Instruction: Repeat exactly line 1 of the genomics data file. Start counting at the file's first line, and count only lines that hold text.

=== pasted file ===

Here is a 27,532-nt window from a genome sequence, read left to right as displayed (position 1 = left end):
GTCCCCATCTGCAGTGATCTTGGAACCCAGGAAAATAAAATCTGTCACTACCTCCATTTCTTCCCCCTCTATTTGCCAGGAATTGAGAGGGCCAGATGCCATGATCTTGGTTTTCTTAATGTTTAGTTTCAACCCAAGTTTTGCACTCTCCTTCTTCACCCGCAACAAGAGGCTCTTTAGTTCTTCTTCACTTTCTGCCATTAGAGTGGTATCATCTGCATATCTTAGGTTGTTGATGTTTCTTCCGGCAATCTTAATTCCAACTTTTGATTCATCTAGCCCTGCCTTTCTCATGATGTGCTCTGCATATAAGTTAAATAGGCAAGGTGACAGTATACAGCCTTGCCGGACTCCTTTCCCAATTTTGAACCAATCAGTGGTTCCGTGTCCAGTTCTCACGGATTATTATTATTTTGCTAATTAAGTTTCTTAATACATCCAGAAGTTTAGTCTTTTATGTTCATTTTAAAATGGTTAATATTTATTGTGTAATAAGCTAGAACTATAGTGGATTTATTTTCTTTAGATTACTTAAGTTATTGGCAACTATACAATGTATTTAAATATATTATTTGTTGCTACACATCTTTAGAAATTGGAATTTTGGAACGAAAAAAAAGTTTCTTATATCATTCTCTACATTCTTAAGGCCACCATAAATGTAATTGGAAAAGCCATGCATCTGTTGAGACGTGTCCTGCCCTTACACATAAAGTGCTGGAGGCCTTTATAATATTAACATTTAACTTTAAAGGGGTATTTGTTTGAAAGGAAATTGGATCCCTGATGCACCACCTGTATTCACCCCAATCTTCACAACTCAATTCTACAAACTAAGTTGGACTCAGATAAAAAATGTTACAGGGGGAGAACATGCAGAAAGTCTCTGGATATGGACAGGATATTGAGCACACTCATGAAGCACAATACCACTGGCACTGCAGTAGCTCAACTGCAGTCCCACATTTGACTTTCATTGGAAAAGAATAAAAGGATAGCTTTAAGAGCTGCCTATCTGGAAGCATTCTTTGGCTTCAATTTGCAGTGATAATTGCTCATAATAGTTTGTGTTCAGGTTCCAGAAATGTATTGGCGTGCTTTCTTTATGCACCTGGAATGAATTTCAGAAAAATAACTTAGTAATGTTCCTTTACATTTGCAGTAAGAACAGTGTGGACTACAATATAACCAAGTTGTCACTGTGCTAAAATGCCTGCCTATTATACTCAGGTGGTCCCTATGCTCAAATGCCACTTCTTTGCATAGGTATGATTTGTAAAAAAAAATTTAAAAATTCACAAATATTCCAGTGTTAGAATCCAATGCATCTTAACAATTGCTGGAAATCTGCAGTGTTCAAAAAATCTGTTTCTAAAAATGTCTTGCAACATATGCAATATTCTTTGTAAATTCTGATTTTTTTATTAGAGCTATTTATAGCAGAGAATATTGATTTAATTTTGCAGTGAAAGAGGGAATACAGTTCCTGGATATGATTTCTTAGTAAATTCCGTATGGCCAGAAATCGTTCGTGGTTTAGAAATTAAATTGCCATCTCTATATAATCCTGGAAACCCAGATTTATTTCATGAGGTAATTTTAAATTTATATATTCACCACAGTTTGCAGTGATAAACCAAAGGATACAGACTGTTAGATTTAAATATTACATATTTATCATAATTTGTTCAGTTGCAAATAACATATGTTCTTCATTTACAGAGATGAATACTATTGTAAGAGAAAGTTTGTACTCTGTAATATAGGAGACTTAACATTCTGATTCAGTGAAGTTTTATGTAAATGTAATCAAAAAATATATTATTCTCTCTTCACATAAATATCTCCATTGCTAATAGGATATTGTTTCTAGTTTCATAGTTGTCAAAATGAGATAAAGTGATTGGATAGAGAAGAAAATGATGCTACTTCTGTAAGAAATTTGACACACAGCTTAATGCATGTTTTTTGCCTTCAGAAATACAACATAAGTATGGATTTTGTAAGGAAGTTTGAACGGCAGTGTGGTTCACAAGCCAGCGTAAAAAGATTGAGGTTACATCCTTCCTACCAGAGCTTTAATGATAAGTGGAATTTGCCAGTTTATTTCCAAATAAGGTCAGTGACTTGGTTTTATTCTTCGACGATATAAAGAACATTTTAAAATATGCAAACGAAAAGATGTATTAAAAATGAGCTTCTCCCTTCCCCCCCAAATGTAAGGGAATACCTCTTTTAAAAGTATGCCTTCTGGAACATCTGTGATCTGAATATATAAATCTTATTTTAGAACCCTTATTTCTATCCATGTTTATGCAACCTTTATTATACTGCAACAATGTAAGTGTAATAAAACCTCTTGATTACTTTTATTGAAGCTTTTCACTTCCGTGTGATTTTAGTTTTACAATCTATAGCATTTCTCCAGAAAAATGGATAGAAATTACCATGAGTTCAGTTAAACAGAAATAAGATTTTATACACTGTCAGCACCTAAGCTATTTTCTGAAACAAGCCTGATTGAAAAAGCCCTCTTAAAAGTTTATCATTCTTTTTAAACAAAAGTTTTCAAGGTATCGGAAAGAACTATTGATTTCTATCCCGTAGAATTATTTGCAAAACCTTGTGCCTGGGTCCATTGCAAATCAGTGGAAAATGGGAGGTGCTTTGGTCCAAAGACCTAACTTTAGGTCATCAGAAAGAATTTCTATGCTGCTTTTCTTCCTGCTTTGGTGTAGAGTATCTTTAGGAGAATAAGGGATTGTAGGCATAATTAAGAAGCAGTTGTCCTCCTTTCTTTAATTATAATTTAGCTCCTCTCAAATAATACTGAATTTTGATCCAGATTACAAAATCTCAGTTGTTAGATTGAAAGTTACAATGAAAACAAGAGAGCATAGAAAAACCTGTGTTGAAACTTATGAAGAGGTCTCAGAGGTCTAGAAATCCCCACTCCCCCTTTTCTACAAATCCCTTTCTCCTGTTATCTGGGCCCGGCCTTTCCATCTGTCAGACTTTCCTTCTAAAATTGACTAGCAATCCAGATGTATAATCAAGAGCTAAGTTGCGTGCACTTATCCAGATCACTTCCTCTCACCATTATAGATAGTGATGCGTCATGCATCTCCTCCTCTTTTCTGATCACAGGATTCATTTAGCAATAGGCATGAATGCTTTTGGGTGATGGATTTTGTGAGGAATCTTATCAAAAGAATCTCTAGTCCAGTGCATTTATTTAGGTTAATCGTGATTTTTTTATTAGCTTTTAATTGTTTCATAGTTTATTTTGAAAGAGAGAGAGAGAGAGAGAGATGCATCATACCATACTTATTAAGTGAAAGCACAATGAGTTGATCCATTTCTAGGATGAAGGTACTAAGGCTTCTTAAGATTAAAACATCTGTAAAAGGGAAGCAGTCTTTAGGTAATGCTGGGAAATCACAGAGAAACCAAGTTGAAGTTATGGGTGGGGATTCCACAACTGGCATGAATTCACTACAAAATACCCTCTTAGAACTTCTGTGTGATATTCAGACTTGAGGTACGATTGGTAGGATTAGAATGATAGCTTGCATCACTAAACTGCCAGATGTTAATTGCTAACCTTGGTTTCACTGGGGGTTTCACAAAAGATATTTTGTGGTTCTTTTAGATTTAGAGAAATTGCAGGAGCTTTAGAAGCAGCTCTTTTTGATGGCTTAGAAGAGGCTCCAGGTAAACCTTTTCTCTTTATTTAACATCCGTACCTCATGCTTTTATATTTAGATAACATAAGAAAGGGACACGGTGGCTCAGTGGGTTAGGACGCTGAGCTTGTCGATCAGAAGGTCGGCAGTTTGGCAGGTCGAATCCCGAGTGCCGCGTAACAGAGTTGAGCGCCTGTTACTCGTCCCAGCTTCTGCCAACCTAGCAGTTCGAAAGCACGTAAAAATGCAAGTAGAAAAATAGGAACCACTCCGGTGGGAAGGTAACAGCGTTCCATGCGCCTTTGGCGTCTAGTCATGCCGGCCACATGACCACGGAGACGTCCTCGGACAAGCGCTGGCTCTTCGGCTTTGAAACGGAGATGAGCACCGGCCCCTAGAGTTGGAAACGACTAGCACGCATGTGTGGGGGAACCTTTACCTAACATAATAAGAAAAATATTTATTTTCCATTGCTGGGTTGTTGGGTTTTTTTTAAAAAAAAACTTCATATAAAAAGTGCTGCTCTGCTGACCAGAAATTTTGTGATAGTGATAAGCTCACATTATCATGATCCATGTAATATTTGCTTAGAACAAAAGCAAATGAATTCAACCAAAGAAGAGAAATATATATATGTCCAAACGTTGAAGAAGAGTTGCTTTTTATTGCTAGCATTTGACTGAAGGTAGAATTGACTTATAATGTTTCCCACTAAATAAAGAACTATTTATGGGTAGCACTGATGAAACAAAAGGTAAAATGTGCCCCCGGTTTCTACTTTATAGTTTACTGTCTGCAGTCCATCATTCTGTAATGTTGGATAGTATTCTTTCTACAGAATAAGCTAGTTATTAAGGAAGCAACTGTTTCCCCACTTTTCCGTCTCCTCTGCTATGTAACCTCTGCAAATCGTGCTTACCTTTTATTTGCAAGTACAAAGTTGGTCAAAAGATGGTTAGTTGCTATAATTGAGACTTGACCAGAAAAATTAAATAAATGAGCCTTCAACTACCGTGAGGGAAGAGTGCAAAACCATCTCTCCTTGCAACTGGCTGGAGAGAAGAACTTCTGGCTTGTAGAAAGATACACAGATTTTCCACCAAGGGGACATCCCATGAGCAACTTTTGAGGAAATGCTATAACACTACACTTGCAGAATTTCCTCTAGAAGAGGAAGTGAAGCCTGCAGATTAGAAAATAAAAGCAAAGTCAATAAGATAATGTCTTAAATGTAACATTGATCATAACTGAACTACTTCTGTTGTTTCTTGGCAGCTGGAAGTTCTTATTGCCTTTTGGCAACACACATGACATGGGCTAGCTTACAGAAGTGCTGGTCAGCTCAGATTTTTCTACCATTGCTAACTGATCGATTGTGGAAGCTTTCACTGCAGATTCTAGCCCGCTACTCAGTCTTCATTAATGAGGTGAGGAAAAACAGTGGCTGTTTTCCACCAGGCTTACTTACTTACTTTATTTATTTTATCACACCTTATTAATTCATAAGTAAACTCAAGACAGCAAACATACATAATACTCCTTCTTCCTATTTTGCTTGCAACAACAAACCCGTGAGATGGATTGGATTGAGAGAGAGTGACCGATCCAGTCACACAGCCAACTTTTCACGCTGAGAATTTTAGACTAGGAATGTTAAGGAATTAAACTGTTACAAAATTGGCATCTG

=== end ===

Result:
Here is a 27,532-nt window from a genome sequence, read left to right as displayed (position 1 = left end):